Christine Nikolich:
I didn’t even think about that. Do you feel like you’ve gotten more calls just after COVID about people thinking about what’s going to happen after they are gone?

Phil Zielinski:
I figured that we get sort of an uptick and in people who are interested in final plans, whether that’s a will or a trust or beneficiary designation. It takes many different forms for we definitely saw, especially in March, April and may an uptake in people who were contacting us. And actually that was seen across not just in the philanthropic space, but estate planning attorneys their phones were ringing off the hook. People were really frightened and they wanted to make these plans that either they’d never made a will before. And this is the first time kind of thinking about this, or they had written something up years ago and life has changed. Now, there was a birth or a death or a divorce. Different family circumstances.

Christine Nikolich:
I do feel like it’s really important to think about this stuff early, even if it’s hard to think about it’s important.

Beth Lye:
I think sometimes it’s a little bit easier to think about it when you’re young, because it feels so far away, whatever age I would encourage anyone to sit down and start thinking about these things, because it’s just really fun when you cast it in the right light of who am I, what’s important to me, what impact do I want to leave behind? What’s the rock that I want to stand up to say I was here and I made a difference, and this is how, and this is why. And that journey is different for everyone. But the earlier you start asking yourself that question, the bigger, that impact that you leave will be, and what a joyful way to live your life.

Christine Nikolich:
Can you explain what the different options are that donors have when it comes to giving?

Phil Zielinski:
So everyone knows about just writing a check or giving cash to charity. That’s sort of the most standard way. And it’s the most common way for everyone on earth to give any charity organization, a 501c3 in the US or a non-governmental organization that they may be abroad. But I think what’s so interesting about our team. We really deal with these non-cash assets. It’s the stuff that people don’t necessarily think about as their first thought that might be a gift from.

If you own stock or a mutual fund or something where it might be, if you have an IRA and you’re over 70 years old, you can give what’s called a qualified charitable distribution. You can give your house or your bank account as a transfer on death accounts. There are so many ways to give and I think what’s so interesting is that Americans we usually have a very tiny portion of our wealth, that’s tied up in cash in a checking account or something. What’s interesting what Beth and I get to do is talk with donors about what would make sense for you in order to, to really increase your impact on the lives of these kids. What would make sense for you to make a charitable gift?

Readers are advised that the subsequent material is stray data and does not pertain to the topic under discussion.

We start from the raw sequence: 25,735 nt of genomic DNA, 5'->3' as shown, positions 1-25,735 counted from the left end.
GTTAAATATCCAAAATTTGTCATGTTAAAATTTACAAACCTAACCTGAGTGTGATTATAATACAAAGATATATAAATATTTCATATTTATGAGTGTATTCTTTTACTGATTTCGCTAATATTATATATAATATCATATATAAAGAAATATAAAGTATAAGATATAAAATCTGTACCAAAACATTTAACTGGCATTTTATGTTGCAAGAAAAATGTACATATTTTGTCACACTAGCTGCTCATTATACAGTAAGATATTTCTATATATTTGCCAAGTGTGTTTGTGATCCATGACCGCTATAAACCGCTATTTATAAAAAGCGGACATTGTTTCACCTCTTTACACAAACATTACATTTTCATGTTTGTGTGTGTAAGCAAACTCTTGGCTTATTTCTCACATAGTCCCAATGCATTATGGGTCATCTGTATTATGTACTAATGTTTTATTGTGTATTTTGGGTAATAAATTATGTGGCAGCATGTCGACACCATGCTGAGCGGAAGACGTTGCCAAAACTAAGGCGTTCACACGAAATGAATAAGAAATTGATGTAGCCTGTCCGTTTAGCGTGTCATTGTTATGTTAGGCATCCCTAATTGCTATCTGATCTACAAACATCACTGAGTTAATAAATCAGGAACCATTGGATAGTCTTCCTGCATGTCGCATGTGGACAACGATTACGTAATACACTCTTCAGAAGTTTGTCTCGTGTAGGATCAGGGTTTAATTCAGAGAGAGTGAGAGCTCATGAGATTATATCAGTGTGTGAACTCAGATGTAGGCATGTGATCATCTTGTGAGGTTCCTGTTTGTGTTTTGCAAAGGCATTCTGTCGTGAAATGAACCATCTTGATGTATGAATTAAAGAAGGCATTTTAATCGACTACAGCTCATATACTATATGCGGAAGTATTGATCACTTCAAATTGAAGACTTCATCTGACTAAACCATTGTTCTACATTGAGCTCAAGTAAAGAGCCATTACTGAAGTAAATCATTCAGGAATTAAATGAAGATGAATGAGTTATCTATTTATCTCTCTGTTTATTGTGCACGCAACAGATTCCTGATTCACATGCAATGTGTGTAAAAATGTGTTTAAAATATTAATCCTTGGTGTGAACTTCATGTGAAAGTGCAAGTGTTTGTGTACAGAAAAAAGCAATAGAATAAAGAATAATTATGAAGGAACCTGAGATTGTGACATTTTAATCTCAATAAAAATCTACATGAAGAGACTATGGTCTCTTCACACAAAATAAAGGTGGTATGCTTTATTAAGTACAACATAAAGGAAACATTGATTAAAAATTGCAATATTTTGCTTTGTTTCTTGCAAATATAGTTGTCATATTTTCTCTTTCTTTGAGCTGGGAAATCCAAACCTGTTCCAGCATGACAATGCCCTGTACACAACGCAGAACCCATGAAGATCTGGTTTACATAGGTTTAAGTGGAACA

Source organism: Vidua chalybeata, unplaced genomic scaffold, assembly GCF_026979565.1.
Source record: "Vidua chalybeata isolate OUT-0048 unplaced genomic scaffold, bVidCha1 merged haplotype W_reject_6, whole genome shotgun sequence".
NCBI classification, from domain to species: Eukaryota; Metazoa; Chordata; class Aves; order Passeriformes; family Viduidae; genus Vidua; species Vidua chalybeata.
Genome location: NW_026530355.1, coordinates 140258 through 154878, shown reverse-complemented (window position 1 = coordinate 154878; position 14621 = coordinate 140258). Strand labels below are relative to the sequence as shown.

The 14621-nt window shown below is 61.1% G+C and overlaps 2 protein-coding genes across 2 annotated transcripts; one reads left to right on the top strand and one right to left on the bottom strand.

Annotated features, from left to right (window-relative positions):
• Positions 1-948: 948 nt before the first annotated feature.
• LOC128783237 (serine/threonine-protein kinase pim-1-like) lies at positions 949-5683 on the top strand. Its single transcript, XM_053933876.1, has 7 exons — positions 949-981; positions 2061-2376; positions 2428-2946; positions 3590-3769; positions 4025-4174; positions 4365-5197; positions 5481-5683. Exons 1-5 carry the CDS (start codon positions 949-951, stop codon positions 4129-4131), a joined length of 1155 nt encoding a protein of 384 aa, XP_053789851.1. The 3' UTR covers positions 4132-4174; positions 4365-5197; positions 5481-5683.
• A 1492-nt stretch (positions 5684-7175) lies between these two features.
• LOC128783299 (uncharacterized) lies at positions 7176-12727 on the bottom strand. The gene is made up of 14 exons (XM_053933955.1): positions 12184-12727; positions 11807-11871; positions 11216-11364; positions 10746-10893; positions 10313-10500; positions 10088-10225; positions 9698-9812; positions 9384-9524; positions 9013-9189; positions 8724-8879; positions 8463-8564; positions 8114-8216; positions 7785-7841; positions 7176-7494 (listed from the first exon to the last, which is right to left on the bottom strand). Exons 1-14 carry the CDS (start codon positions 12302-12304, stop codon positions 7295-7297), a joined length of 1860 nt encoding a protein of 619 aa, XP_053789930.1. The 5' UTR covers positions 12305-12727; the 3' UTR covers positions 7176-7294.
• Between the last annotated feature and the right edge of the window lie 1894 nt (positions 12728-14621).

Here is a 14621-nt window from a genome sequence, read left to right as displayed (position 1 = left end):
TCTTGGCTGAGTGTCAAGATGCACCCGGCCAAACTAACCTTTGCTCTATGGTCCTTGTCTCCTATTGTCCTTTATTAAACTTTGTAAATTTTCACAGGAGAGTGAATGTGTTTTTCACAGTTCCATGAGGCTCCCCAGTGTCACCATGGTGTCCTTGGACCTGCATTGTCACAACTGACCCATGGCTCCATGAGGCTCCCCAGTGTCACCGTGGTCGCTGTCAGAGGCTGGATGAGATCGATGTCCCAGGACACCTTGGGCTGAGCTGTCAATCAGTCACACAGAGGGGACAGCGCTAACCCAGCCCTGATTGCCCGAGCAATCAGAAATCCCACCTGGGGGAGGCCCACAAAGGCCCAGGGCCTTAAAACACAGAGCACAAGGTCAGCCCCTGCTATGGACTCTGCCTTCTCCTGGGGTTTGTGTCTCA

Christine Nikolich:
I had no idea you could give your house.

Phil Zielinski:
Yes, you can. It’s a little bit complicated, but there’s actually, there’s ways that we’ve seen this before, where people actually can give their house and then remain living in their house until they pass away. So you can actually transfer that to a charity, continue living there for the rest of your life. And then after you pass, then falls back to the charity as well.

Beth Lye:
One of the things I encourage everyone in my, even in my personal life to do is to consider putting a charity as a beneficiary of your retirement accounts. It’s super easy. You just go on your company’s website, wherever your provider is, it’ll have a beneficiary form. Then you just add the name of the charity, along with the EIN number, which is like their tax number. You can call any charity in the world and they will give you that sometimes they even have it on their website.

Christine Nikolich:
That’s all really good to know. You guys are making it sound way easier than I thought. Choosing a nonprofit to give to is really hard. And there are hundreds and thousands of nonprofits in the country, in the world. How do you make the process less intimidating for donors?

Phil Zielinski:
The people that we talked to by and large already know Mercy Home. The folks who don’t go … I find those to be really interesting conversations because they may have heard about us from a friend or they picked up a letter for the first time and just have some questions about who we are, and what we do. But for folks who are wondering from the long list of a million different charities to choose from, I would say some of the best places to start are with charity navigator, which is a nonpartisan non-biased organization. That really looks at basically the underlying structures of charity organizations across the country.

Beth Lye: